We've been promised a wedding tonight. Up until The Variable, I figured the most likely candidates were Sawyer and Juliet. But it looks like they wind up back on the Island, and with everyone in imminent danger of being obliterated, it seems like a really lousy time to get married. Besides, who would perform the ceremony? So I'm leaning away from Sawyer and Juliet now, unless we're getting flash-forwards again. Or unless Sawyer and Juliet did get married at some point in the last three years and no one bothered to tell us. They're not wearing wedding rings, but they'd be hard to come by on the Island anyway; maybe they didn't bother with the ornamentation. So I think if we see a Sawyer-Juliet wedding, it will be a flashback. Who else could it be? Maybe Rose and Bernard. If this episode focused on them as well, I'd be thrilled; it could flash back to their wedding, maybe revealing something unusual there, and then let us know what the heck they've been doing for three years. Or, if Desmond and Penny turn out to be in this episode (I don't see how they could get to the Island so quickly, but we could see them en route, and then see them just vanish if Jack successfully alters time), we flash back to their wedding. I'm having a hard time picturing a really revelatory wedding scenario, unless it takes place in the future, or at least future in relation to 1977. I don't know for certain if Charles or Eloise ever married, though I imagine Eloise must have since she and Daniel have different last names. A glimpse of a wedding involving either would probably be eye-opening. Or we could jump way into the future and see a wedding between Ji Yeon and Aaron, or possibly Charlie. It's an awfully open-ended clue, as we have no idea when or where the wedding takes place or who is involved.

I don't see how Daniel's plan can work as he laid it out. Quite apart from the fact that it seems crazy, I can't imagine how the show will proceed if its characters are completely scattered and mostly unaware of each other's existence. If the plan works the way he intends, perhaps Richard will still be on the Island in 2004, but it seems like he'll have the place to himself, and watching ageless Alpert construct ships in a bottle for hours doesn't make for riveting television. For ages, Doc Jensen has been postulating that season six will mirror season one - that we'll see Oceanic 815 crash again, and the survivors will start again from scratch, but some of the details will be different. Much as I'd love to see Charlie again, I'm not sure how this would work. What could happen that would change the 2004 present enough to have different passengers on the plane but still have Desmond fail to push that button at exactly the right time? Might we see Kelvin again and discover that he, too, was operating on long-held information - that Radzinsky, maybe, tipped him off, and that Kelvin ripped his suit deliberately and left at just the moment when he did so Desmond would follow him so the plane would crash? Or maybe the rebooting idea will fail altogether but somehow the castaways will get zapped back to 2007 at the end of the episode. There are so many possibilities...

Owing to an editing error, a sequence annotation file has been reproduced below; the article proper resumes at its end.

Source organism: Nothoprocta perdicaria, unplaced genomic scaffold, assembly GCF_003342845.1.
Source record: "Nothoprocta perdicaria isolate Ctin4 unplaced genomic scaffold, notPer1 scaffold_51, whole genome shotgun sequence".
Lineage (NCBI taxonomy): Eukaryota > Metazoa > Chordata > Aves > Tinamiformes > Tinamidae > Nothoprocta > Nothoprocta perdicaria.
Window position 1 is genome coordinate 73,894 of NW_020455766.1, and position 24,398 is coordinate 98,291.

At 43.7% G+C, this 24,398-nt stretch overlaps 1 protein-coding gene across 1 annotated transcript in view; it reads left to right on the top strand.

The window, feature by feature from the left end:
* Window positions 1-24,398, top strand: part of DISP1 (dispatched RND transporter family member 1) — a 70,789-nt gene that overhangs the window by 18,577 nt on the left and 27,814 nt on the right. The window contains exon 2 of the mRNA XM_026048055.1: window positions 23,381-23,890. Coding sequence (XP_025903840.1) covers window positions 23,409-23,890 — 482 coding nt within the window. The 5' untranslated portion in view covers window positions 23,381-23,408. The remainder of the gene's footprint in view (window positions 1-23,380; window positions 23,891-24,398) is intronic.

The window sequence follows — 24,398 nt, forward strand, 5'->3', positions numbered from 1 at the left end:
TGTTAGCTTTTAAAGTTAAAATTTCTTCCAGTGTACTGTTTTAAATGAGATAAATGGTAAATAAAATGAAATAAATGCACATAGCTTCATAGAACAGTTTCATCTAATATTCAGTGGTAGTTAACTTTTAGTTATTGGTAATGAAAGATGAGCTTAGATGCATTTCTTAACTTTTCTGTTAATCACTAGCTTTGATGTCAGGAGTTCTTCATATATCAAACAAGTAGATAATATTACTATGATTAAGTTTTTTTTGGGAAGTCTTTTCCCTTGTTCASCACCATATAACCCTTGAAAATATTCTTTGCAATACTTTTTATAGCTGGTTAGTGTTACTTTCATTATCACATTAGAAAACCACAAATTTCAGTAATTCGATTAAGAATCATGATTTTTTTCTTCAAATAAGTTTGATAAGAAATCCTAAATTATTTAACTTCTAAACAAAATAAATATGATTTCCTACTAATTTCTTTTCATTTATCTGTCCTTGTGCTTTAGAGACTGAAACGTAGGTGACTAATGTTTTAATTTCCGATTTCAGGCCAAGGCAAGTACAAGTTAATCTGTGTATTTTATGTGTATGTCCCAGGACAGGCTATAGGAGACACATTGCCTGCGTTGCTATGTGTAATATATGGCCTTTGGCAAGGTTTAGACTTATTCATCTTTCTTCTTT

There's also the matter of which characters will be leaving us in this episode. Assuming the two characters alluded to are not Daniel and Caesar, we've still got at least one major death coming. How major depends on how major you consider Daniel to be; Damon said one major and one semi-major. If Daniel's only semi-major, then Caesar's certainly off the table. Besides, we don't really know that Ben killed him. Major, then, would probably be restricted to Jack, Kate, Sawyer, Hurley, Sayid, Jin, Juliet, Desmond, John, Sun or Ben. Am I forgetting anyone? Arzt died in the season one finale. Desmond and Eko looked like goners in season two's, but Kelvin's was the only death we witnessed aside from the nameless Other. Season three's was a bloodbath, with about 15 deaths, the most significant of which was Charlie's. Season four's deprived us of Michael, along with a bunch of mercenaries and freighter red-shirts. Jin seemed likely to be dead, too, and John was in the coffin, but neither of those lasted. Anyway, Damon's hint aside, from past history, I think we can count on losing at least someone. After all the trouble they've been through, I don't think it will be Jin or Sun. They wouldn't dare kill off Hurley; we'd be lost without his comic relief, and if the furor over Charlie was intense, I think Hurley would inspire twice as much fury. After all, there are quite a few people who couldn't stand Charlie, but I've never heard those kind of complaints about the Island's teddy bear. Sayid's turned into such a basketcase lately that I might have to pin him as the most likely guy. It's hard to know what to do with him anymore. If not him, then I'm probably most worried about Kate or Juliet. Or maybe Ben will make some sort of grand sacrificial gesture in the future and thus finally prove himself "one of the good guys". Hey, it could happen... Not likely, but slightly possible, and if he could redeem himself it would almost be worth losing him. I'm also really worried about Rose and Bernard, and Jorge's evasive response to Whoopi's agitated question about them on The View just now did little to reassure me, but I must think positive.

Michael Emerson, on the same show, promised "cataclysmic conclusions". Oh, and new characters, which is intriguing. He said to expect lots of surprises, and he said there will be casualties. Oh, and Jorge said he doesn't want the series to end with a dream or a reboot. Is he trying to throw us off the scent? Of course, ending season six with a reboot isn't quite the same as ending season five with a reboot, but the consequences would be similar. Only if it happened now, we'd get to see what happens next. We'd better not end with an abrupt Sopranos-style fade to black, that's for sure. I suspect that no matter what the ending is, some will love it and some will hate it. I hope I'll be in the former category. And I wish Tinseltown would air the series finale there so we could see it in all its theatrical glory. But I'm getting ahead of myself. Here's hoping for one doozy of an episode that doesn't leave me too depressed but give me plenty to contemplate over the next eight months.